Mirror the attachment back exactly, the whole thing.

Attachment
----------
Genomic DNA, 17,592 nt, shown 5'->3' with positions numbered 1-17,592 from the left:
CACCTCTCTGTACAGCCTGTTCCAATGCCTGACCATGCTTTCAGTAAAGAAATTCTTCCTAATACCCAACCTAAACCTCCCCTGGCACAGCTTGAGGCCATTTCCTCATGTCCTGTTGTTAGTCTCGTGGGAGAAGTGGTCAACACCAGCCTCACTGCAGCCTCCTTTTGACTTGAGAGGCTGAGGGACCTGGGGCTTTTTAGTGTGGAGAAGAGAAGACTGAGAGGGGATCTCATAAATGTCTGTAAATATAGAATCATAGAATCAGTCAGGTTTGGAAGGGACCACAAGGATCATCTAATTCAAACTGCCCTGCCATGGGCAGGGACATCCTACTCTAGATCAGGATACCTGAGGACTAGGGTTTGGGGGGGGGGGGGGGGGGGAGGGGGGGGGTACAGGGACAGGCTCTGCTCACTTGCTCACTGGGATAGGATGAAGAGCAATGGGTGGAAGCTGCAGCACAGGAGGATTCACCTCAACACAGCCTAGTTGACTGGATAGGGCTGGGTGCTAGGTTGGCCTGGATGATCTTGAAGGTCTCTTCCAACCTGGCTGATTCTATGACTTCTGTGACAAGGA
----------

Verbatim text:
Genomic DNA, 17,592 nt, shown 5'->3' with positions numbered 1-17,592 from the left:
CACCTCTCTGTACAGCCTGTTCCAATGCCTGACCATGCTTTCAGTAAAGAAATTCTTCCTAATACCCAACCTAAACCTCCCCTGGCACAGCTTGAGGCCATTTCCTCATGTCCTGTTGTTAGTCTCGTGGGAGAAGTGGTCAACACCAGCCTCACTGCAGCCTCCTTTTGACTTGAGAGGCTGAGGGACCTGGGGCTTTTTAGTGTGGAGAAGAGAAGACTGAGAGGGGATCTCATAAATGTCTGTAAATATAGAATCATAGAATCAGTCAGGTTTGGAAGGGACCACAAGGATCATCTAATTCAAACTGCCCTGCCATGGGCAGGGACATCCTACTCTAGATCAGGATACCTGAGGACTAGGGTTTGGGGGGGGGGGGGGGGGGGAGGGGGGGGGTACAGGGACAGGCTCTGCTCACTTGCTCACTGGGATAGGATGAAGAGCAATGGGTGGAAGCTGCAGCACAGGAGGATTCACCTCAACACAGCCTAGTTGACTGGATAGGGCTGGGTGCTAGGTTGGCCTGGATGATCTTGAAGGTCTCTTCCAACCTGGCTGATTCTATGACTTCTGTGACAAGGA